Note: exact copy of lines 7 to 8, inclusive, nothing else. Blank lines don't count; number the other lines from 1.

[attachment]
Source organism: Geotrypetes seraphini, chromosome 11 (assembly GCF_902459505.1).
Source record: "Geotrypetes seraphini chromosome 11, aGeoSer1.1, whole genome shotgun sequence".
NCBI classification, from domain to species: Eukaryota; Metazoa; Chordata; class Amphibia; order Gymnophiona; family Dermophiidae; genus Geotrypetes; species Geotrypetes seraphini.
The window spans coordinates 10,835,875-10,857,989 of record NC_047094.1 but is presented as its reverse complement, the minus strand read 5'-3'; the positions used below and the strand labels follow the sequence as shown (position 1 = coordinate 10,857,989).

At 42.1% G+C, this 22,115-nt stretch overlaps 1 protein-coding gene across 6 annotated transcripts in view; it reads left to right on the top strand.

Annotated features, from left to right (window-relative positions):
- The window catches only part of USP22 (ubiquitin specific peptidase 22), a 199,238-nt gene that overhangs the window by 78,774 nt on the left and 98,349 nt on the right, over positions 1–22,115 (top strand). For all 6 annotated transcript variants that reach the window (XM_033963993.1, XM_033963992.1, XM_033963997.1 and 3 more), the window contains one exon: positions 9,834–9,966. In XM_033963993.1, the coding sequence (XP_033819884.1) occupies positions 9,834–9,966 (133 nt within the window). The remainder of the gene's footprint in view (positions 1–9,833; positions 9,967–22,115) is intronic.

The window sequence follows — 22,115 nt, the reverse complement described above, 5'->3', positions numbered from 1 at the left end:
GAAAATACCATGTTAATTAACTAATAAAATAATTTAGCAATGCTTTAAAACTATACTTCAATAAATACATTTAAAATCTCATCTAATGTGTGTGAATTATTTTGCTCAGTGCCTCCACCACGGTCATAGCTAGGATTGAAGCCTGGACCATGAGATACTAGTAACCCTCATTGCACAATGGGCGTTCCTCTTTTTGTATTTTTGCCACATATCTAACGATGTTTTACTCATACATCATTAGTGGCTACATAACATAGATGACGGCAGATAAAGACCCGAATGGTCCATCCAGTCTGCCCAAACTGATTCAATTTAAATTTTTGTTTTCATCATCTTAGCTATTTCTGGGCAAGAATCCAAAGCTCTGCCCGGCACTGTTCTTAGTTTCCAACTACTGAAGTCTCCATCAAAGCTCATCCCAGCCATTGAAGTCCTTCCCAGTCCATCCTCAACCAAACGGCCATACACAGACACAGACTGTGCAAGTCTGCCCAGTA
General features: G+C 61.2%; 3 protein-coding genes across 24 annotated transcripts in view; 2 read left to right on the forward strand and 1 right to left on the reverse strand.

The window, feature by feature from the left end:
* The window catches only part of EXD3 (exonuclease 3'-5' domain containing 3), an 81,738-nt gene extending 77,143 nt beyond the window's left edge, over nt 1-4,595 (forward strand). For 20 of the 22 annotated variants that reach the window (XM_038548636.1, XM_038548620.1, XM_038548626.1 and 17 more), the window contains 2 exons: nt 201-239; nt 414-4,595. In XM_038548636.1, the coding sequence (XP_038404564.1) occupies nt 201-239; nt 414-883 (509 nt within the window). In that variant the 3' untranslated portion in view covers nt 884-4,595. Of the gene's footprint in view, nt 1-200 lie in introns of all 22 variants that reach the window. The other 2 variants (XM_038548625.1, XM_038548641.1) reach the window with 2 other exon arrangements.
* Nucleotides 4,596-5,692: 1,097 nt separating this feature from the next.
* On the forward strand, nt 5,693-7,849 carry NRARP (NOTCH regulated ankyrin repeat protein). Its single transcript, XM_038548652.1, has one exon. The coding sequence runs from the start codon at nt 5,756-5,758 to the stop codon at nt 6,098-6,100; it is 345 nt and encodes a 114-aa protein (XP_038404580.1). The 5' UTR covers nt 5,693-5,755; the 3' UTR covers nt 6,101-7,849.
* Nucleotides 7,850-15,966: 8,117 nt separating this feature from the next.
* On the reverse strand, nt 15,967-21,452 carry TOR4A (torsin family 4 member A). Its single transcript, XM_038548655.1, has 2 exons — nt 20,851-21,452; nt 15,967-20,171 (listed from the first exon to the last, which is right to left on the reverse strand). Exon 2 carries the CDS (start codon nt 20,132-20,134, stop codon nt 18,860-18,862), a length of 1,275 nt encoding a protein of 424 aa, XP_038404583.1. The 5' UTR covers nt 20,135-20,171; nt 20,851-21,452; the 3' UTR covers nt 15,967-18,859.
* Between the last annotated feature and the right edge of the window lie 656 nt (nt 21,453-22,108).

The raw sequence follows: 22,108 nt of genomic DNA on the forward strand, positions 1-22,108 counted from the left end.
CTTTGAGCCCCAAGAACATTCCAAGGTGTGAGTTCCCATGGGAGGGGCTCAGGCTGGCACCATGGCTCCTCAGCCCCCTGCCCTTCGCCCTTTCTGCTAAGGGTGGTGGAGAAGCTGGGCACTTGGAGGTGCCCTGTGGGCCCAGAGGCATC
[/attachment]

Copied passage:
- The window catches only part of USP22 (ubiquitin specific peptidase 22), a 199,238-nt gene that overhangs the window by 78,774 nt on the left and 98,349 nt on the right, over positions 1–22,115 (top strand). For all 6 annotated transcript variants that reach the window (XM_033963993.1, XM_033963992.1, XM_033963997.1 and 3 more), the window contains one exon: positions 9,834–9,966. In XM_033963993.1, the coding sequence (XP_033819884.1) occupies positions 9,834–9,966 (133 nt within the window). The remainder of the gene's footprint in view (positions 1–9,833; positions 9,967–22,115) is intronic.

The window sequence follows — 22,115 nt, the reverse complement described above, 5'->3', positions numbered from 1 at the left end: